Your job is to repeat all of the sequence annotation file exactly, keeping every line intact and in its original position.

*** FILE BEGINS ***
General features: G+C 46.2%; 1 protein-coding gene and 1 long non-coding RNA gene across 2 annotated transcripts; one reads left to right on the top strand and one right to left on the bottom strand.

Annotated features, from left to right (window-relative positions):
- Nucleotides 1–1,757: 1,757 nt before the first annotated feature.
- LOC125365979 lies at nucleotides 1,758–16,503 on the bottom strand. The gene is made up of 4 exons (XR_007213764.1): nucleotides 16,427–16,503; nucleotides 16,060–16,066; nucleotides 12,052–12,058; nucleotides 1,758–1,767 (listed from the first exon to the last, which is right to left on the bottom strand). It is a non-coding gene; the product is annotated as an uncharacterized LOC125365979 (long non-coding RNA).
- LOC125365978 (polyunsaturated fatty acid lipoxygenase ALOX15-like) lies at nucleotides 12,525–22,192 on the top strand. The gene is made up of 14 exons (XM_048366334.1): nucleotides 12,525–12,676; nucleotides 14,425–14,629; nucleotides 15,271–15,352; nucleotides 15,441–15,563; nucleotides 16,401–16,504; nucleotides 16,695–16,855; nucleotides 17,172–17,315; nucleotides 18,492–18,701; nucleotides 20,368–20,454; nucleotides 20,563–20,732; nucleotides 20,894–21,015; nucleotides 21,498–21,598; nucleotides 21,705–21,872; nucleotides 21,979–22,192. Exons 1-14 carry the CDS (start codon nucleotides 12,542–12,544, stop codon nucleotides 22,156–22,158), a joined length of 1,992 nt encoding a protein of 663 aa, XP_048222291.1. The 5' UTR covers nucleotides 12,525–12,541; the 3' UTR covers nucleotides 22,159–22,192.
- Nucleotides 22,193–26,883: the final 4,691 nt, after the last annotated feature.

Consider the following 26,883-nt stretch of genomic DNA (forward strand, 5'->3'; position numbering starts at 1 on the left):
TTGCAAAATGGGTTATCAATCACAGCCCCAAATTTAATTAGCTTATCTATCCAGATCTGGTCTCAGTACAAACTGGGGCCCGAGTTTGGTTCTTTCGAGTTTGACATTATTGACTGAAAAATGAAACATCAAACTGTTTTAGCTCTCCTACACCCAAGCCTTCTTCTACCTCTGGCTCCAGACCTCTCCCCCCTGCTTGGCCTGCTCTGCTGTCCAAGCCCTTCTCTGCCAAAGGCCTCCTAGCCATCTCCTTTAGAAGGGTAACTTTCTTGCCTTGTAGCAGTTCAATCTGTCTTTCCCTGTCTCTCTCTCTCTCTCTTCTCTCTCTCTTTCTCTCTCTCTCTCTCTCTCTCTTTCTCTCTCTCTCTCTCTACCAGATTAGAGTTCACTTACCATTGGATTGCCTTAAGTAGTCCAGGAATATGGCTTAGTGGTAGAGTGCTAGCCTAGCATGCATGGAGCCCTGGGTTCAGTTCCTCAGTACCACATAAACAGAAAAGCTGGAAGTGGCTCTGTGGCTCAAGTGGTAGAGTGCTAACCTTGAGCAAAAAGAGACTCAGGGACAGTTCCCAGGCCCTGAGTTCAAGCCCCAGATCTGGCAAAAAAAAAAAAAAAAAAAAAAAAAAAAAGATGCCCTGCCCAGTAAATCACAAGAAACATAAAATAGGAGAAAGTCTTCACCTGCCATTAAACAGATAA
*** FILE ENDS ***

General features: G+C 46.2%; 1 protein-coding gene and 1 long non-coding RNA gene across 2 annotated transcripts; one reads left to right on the top strand and one right to left on the bottom strand.

Annotated features, from left to right (window-relative positions):
- Nucleotides 1–1,757: 1,757 nt before the first annotated feature.
- LOC125365979 lies at nucleotides 1,758–16,503 on the bottom strand. The gene is made up of 4 exons (XR_007213764.1): nucleotides 16,427–16,503; nucleotides 16,060–16,066; nucleotides 12,052–12,058; nucleotides 1,758–1,767 (listed from the first exon to the last, which is right to left on the bottom strand). It is a non-coding gene; the product is annotated as an uncharacterized LOC125365979 (long non-coding RNA).
- LOC125365978 (polyunsaturated fatty acid lipoxygenase ALOX15-like) lies at nucleotides 12,525–22,192 on the top strand. The gene is made up of 14 exons (XM_048366334.1): nucleotides 12,525–12,676; nucleotides 14,425–14,629; nucleotides 15,271–15,352; nucleotides 15,441–15,563; nucleotides 16,401–16,504; nucleotides 16,695–16,855; nucleotides 17,172–17,315; nucleotides 18,492–18,701; nucleotides 20,368–20,454; nucleotides 20,563–20,732; nucleotides 20,894–21,015; nucleotides 21,498–21,598; nucleotides 21,705–21,872; nucleotides 21,979–22,192. Exons 1-14 carry the CDS (start codon nucleotides 12,542–12,544, stop codon nucleotides 22,156–22,158), a joined length of 1,992 nt encoding a protein of 663 aa, XP_048222291.1. The 5' UTR covers nucleotides 12,525–12,541; the 3' UTR covers nucleotides 22,159–22,192.
- Nucleotides 22,193–26,883: the final 4,691 nt, after the last annotated feature.

Consider the following 26,883-nt stretch of genomic DNA (forward strand, 5'->3'; position numbering starts at 1 on the left):
TTGCAAAATGGGTTATCAATCACAGCCCCAAATTTAATTAGCTTATCTATCCAGATCTGGTCTCAGTACAAACTGGGGCCCGAGTTTGGTTCTTTCGAGTTTGACATTATTGACTGAAAAATGAAACATCAAACTGTTTTAGCTCTCCTACACCCAAGCCTTCTTCTACCTCTGGCTCCAGACCTCTCCCCCCTGCTTGGCCTGCTCTGCTGTCCAAGCCCTTCTCTGCCAAAGGCCTCCTAGCCATCTCCTTTAGAAGGGTAACTTTCTTGCCTTGTAGCAGTTCAATCTGTCTTTCCCTGTCTCTCTCTCTCTCTCTTCTCTCTCTCTTTCTCTCTCTCTCTCTCTCTCTCTTTCTCTCTCTCTCTCTCTACCAGATTAGAGTTCACTTACCATTGGATTGCCTTAAGTAGTCCAGGAATATGGCTTAGTGGTAGAGTGCTAGCCTAGCATGCATGGAGCCCTGGGTTCAGTTCCTCAGTACCACATAAACAGAAAAGCTGGAAGTGGCTCTGTGGCTCAAGTGGTAGAGTGCTAACCTTGAGCAAAAAGAGACTCAGGGACAGTTCCCAGGCCCTGAGTTCAAGCCCCAGATCTGGCAAAAAAAAAAAAAAAAAAAAAAAAAAAAAGATGCCCTGCCCAGTAAATCACAAGAAACATAAAATAGGAGAAAGTCTTCACCTGCCATTAAACAGATAA